The Black Hearts of Men by John Stauffer
Radical Abolitionists and the Transformation of Race

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At a time when slavery was spreading and the country was steeped in racism, two white men and two black men overcame social barriers and mistrust to form a unique alliance that sought nothing less than the end of all evil. Drawing on the largest extant bi-racial correspondence in the Civil War era, John Stauffer braids together these men's struggles to reconcile ideals of justice with the reality of slavery and oppression. Who could imagine that Gerrit Smith, one of the richest men in the country, would give away his wealth to the poor and ally himself with Frederick Douglass, an ex-slave? And why would James McCune Smith, the most educated black man in the country, link arms with John Brown, a bankrupt entrepreneur, along with the others? Distinguished by their interracial bonds, they shared a millennialist vision of a new world where everyone was free and equal.

As the nation headed toward armed conflict, these men waged their own war by establishing model interracial communities, forming a new political party, and embracing violence. Their revolutionary ethos bridged the divide between the sacred and the profane, black and white, masculine and feminine, and civilization and savagery that had long girded western culture. In so doing, it embraced a malleable and "black-hearted" self that was capable of violent revolt against a slaveholding nation, in order to usher in a kingdom of God on earth. In tracing the rise and fall of their prophetic vision and alliance, Stauffer reveals how radical reform helped propel the nation toward war even as it strove to vanquish slavery and preserve the peace.

About John Stauffer

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John Stauffer has published numerous articles on photography and social reform in America, and is the recipient of grants and awards from the National Endowment for the Humanities, the Woodrow Wilson National Fellowship Foundation, The Pew Program in Religion and American History, and the Gilder Lehrman Institute of American History. His forthcoming book, The Black Hearts of Men, won the 1999 Ralph Henry Gabriel Prize for the best dissertation in American Studies from the American Studies Association. He is Assistant Professor of English, History and Literature at Harvard University.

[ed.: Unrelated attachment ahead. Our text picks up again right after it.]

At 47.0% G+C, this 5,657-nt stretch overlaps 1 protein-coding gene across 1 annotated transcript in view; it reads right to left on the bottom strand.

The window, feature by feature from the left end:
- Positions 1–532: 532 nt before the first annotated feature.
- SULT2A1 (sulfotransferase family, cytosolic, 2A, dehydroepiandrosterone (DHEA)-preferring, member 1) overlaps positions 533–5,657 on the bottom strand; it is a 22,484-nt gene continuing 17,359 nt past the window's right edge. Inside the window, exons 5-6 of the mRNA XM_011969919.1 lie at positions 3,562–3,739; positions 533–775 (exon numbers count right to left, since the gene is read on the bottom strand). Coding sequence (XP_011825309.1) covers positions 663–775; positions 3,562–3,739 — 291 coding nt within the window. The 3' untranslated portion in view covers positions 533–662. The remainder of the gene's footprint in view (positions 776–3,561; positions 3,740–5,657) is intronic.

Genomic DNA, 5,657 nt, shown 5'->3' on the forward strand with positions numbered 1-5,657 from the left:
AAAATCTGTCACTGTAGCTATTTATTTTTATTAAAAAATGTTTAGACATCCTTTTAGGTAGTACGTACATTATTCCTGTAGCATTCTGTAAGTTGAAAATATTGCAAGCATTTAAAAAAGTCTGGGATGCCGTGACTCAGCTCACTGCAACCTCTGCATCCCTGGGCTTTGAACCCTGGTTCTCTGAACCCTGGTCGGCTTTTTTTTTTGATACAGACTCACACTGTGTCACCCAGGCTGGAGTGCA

Published June 30, 2009 by Harvard University Press. 384 pages
Genres: Biographies & Memoirs, History, Political & Social Sciences, War, Nature & Wildlife, Science & Math. Non-fiction

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A thoughtful work of history restores African-Americans to a central place in the abolitionist movement.

May 20 2010 | Read Full Review of The Black Hearts of Men: Radi...

Publishers Weekly

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Two of the four "passionate outsiders" (which would have been a better title) presented here were black: Frederick Douglass and doctor-scholar James McCune Smith. Two were white: John Brown

Nov 12 2001 | Read Full Review of The Black Hearts of Men: Radi...

Publishers Weekly

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Brown's Harper's Ferry raid was discussed beforehand by all the men, but the actual act dimmed the revolutionary fervor of all who remained (Brown was executed) and probably made for the first, albeit unofficial, casualties of the Civil War.

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The Root

“Why should a good cause be less wisely conducted?” (Douglass and most other observers ignored blacks’ service in both the Union and Confederate navies from the beginning of the war.) In refusing to use blacks as soldiers and laborers, the Lincoln administration was “fighting the rebels with only...

Jan 20 2015 | Read Full Review of The Black Hearts of Men: Radi...

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